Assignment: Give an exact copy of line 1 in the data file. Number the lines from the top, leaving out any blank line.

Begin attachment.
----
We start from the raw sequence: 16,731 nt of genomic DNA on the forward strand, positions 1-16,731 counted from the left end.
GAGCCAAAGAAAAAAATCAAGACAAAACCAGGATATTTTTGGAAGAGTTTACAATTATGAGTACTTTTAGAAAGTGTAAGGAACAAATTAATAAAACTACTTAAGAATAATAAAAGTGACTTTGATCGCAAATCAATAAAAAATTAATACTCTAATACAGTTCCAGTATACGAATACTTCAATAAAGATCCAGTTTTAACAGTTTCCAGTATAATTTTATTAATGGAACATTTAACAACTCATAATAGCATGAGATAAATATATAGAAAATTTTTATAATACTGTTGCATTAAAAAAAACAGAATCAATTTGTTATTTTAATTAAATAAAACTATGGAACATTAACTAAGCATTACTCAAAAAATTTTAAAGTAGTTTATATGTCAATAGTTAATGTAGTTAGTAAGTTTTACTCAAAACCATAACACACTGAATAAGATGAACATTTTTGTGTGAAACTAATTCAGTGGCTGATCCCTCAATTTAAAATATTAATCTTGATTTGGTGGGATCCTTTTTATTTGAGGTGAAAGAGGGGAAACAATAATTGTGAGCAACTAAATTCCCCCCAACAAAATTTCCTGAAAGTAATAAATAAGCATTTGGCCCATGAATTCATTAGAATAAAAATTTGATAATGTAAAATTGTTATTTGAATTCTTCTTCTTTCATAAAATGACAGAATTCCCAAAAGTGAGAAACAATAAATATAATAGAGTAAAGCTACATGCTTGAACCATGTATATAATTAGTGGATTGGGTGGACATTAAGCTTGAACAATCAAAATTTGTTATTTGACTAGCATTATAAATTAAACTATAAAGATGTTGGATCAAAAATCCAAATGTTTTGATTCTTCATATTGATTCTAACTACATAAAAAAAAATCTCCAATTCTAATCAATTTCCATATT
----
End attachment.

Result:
We start from the raw sequence: 16,731 nt of genomic DNA on the forward strand, positions 1-16,731 counted from the left end.